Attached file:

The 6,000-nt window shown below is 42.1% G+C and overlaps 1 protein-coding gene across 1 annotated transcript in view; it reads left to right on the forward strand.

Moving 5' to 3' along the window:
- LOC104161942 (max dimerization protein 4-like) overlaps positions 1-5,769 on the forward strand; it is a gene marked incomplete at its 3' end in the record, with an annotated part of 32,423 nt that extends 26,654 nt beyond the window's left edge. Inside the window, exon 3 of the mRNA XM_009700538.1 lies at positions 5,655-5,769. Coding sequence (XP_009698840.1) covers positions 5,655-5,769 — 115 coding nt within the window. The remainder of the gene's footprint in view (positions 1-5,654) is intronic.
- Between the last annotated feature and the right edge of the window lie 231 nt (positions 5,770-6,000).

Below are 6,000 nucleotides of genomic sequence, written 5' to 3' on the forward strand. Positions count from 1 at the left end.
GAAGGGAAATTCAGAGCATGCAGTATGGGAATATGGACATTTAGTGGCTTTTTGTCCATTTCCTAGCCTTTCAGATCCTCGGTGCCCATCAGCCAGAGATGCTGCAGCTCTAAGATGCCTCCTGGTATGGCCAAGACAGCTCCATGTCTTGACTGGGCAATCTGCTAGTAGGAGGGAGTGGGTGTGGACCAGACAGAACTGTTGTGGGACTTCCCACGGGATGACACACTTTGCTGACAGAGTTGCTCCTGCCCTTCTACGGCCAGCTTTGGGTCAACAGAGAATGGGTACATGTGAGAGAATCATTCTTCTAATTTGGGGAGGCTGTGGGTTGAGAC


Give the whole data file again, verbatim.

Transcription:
The 6,000-nt window shown below is 42.1% G+C and overlaps 1 protein-coding gene across 1 annotated transcript in view; it reads left to right on the forward strand.

Moving 5' to 3' along the window:
- LOC104161942 (max dimerization protein 4-like) overlaps positions 1-5,769 on the forward strand; it is a gene marked incomplete at its 3' end in the record, with an annotated part of 32,423 nt that extends 26,654 nt beyond the window's left edge. Inside the window, exon 3 of the mRNA XM_009700538.1 lies at positions 5,655-5,769. Coding sequence (XP_009698840.1) covers positions 5,655-5,769 — 115 coding nt within the window. The remainder of the gene's footprint in view (positions 1-5,654) is intronic.
- Between the last annotated feature and the right edge of the window lie 231 nt (positions 5,770-6,000).

Below are 6,000 nucleotides of genomic sequence, written 5' to 3' on the forward strand. Positions count from 1 at the left end.
GAAGGGAAATTCAGAGCATGCAGTATGGGAATATGGACATTTAGTGGCTTTTTGTCCATTTCCTAGCCTTTCAGATCCTCGGTGCCCATCAGCCAGAGATGCTGCAGCTCTAAGATGCCTCCTGGTATGGCCAAGACAGCTCCATGTCTTGACTGGGCAATCTGCTAGTAGGAGGGAGTGGGTGTGGACCAGACAGAACTGTTGTGGGACTTCCCACGGGATGACACACTTTGCTGACAGAGTTGCTCCTGCCCTTCTACGGCCAGCTTTGGGTCAACAGAGAATGGGTACATGTGAGAGAATCATTCTTCTAATTTGGGGAGGCTGTGGGTTGAGAC